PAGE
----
It’s March 1960. Don Draper, a high-level advertising executive at the Sterling Cooper agency in New York City, struggles to find ideas to keep an account for Lucky Strike cigarettes while at the same time managing his tangled personal life; unknown to his stay-at-home wife, Betty, he is having several extramarital affairs. Peggy Olson finds employment as Don’s new secretary but immediately finds it difficult to fit in with the other secretaries, especially Joan Holloway. Junior accounts manager Pete Campbell, who is about to get married, takes a liking to Peggy and pursues her sexually.
Analysis & Discussion under the cut!
Right off the bat, Don Draper’s (and his coworkers’) relationship with women is a complex one. He shows up uninvited to his mistress’ apartment, and seems to respect her independence and ability to stand on her own two feet. But at the same time, she’s shown as an extreme kind of free spirit – “I don’t make plans, and I don’t make breakfast” is when she says to Don when he (jokingly) proposes. He seems to respect Peggy, but then at the end of the episode scolds her for thanking him (!!) for sticking up for her when Pete was dissecting her limb by limb by body part. He insults his female client by telling her that he’s not going to allow a woman to “talk to him like this”. And, of course, there’s the fact that he is sleeping with other women while married with two children.
Ken Cosgrove shows the ridiculous relationship between men and women in the offices of Sterling-Cooper. He says about Pete’s bachelor party, “I wanna be there before they tie an anchor on his neck and drag him out to sea”, and says while looking at Peggy’s behind, “I’m really enjoying the view from here.” He tells his friends “You gotta let them know what kind of guy you are, then they’ll know what kind of girl to be.” Pete also has a serious problem with how to address Peggy – telling her, “You’re in the city now, wouldn’t be a sin for us to see your legs. Pull in your waist, you might even look like a woman.” and then, “Hey, I’m not done here. I’m working my way up.” He clearly crosses a line with women in a strip club (!) and makes them uncomfortable. To put it bluntly – Pete’s got a problem with women.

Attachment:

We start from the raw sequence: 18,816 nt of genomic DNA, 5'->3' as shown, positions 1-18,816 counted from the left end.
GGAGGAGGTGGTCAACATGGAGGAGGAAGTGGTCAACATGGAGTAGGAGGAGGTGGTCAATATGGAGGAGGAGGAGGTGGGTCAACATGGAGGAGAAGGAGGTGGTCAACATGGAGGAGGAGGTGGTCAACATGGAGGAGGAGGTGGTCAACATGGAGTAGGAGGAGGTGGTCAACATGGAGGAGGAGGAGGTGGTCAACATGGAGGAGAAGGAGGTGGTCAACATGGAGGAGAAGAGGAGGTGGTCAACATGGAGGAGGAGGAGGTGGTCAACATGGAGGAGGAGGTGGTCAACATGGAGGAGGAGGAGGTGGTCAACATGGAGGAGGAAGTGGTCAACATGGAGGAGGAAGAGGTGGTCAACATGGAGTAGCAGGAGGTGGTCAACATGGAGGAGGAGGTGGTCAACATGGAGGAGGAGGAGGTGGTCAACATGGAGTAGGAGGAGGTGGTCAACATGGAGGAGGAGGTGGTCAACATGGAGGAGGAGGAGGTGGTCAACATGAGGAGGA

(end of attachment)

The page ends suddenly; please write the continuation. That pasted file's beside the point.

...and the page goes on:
While the men of Sterling/Cooper certainly aren’t helping with the situation, the girls are a bit clueless to how truly awful the treatment and stereotypes are – in fact, they play into them beautifully (for now). Joan says to Peggy, “If you make the right moves, you’ll be in the city with the rest of us. Of course, if you really make the right moves, you’ll be out in the country and won’t have a job,” implying that marriage is the ultimate end-game. She says about the typewriter, “The men who designed it made it simple enough for a woman to use,” and Peggy says “I hope so!” When Joan tells her to “put a paper bag over her head”, stand naked in front of the mirror, and “Evaluate your strengths and weaknesses. Be honest with yourself.”, Peggy nods obediently. Even the element of rebellion against society’s norms that the two both partake in – birth control pills (oh, the scandal!) – comes with a lecture from their doctor (who is smoking a ciggarate) – he says, “One would hope putting a woman in this situation wont turn her into some kind of a strumpet … I will take you off this medicine if you abuse it. It’s for your own good, really. Easy women dont find husbands.”
I’m really interested in what Peggy thinks of all the things said to her on her first day. Is she secretly super-uncomfortable? Understanding that this is the way things are? Considering quitting? If I entered a work environment and people treated me like that, I would quit immediately. What do you guys think?